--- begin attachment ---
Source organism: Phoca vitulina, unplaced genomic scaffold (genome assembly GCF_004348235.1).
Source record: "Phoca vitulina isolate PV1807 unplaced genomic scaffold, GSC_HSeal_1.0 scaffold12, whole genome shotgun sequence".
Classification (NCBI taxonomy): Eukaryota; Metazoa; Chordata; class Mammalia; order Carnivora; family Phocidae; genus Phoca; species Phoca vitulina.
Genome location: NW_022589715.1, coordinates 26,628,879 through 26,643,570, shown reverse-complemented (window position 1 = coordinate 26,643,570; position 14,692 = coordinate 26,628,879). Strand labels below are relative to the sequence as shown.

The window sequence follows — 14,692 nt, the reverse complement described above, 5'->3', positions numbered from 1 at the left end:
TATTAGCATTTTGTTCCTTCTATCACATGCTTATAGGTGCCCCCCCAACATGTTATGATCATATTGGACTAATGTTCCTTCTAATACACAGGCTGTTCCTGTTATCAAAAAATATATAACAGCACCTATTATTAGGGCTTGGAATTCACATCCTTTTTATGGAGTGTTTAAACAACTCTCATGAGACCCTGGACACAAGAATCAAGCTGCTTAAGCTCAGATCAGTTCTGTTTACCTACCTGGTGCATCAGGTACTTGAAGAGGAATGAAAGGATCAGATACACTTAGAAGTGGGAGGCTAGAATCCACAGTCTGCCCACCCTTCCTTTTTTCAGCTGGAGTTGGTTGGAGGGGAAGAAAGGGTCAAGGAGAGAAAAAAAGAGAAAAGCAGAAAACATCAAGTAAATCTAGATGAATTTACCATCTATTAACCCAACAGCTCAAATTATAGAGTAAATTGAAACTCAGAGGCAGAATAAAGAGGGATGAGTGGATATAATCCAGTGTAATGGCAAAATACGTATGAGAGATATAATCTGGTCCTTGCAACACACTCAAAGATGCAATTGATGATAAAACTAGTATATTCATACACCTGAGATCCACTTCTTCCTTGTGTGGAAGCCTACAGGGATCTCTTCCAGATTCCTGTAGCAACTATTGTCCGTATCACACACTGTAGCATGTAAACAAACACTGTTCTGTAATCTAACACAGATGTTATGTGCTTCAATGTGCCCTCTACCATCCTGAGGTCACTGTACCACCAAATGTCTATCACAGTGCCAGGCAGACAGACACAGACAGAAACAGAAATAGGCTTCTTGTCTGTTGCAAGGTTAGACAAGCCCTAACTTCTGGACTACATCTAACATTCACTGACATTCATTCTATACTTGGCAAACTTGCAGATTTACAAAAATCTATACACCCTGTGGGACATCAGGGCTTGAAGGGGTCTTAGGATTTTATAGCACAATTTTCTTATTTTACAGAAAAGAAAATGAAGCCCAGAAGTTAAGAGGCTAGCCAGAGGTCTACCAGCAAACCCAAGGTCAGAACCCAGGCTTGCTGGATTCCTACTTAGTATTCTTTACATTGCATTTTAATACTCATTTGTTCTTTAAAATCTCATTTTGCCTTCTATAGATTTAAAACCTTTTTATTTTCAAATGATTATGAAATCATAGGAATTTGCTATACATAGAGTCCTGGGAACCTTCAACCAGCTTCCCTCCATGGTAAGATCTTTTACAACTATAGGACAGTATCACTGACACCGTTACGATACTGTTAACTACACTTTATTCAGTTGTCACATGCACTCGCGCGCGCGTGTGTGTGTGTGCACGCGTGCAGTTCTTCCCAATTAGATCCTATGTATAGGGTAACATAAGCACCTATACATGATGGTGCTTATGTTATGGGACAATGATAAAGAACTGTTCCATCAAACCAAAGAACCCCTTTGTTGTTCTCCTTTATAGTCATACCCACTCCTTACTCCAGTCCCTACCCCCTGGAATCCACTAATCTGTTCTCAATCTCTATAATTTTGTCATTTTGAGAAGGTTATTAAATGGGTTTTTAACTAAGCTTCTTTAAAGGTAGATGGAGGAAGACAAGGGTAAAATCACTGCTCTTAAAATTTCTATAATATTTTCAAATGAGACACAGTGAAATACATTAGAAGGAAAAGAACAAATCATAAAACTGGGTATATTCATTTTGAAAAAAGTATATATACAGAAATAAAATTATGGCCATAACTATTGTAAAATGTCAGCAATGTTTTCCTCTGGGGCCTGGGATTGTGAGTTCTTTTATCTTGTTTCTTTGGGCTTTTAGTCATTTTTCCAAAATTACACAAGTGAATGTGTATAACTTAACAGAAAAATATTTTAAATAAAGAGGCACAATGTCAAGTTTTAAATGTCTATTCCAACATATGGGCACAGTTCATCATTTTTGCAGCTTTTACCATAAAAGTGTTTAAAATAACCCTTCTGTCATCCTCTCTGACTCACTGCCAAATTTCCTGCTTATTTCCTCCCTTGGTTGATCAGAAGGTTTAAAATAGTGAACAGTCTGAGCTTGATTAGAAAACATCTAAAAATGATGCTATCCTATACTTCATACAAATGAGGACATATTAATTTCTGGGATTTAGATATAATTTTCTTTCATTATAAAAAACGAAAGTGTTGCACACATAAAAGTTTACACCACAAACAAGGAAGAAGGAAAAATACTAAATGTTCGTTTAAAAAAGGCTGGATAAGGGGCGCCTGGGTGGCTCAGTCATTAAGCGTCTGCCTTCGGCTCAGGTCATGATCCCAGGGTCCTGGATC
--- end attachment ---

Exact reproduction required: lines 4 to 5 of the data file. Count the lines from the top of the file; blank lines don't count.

Genome location: NW_022589715.1, coordinates 26,628,879 through 26,643,570, shown reverse-complemented (window position 1 = coordinate 26,643,570; position 14,692 = coordinate 26,628,879). Strand labels below are relative to the sequence as shown.

The window sequence follows — 14,692 nt, the reverse complement described above, 5'->3', positions numbered from 1 at the left end: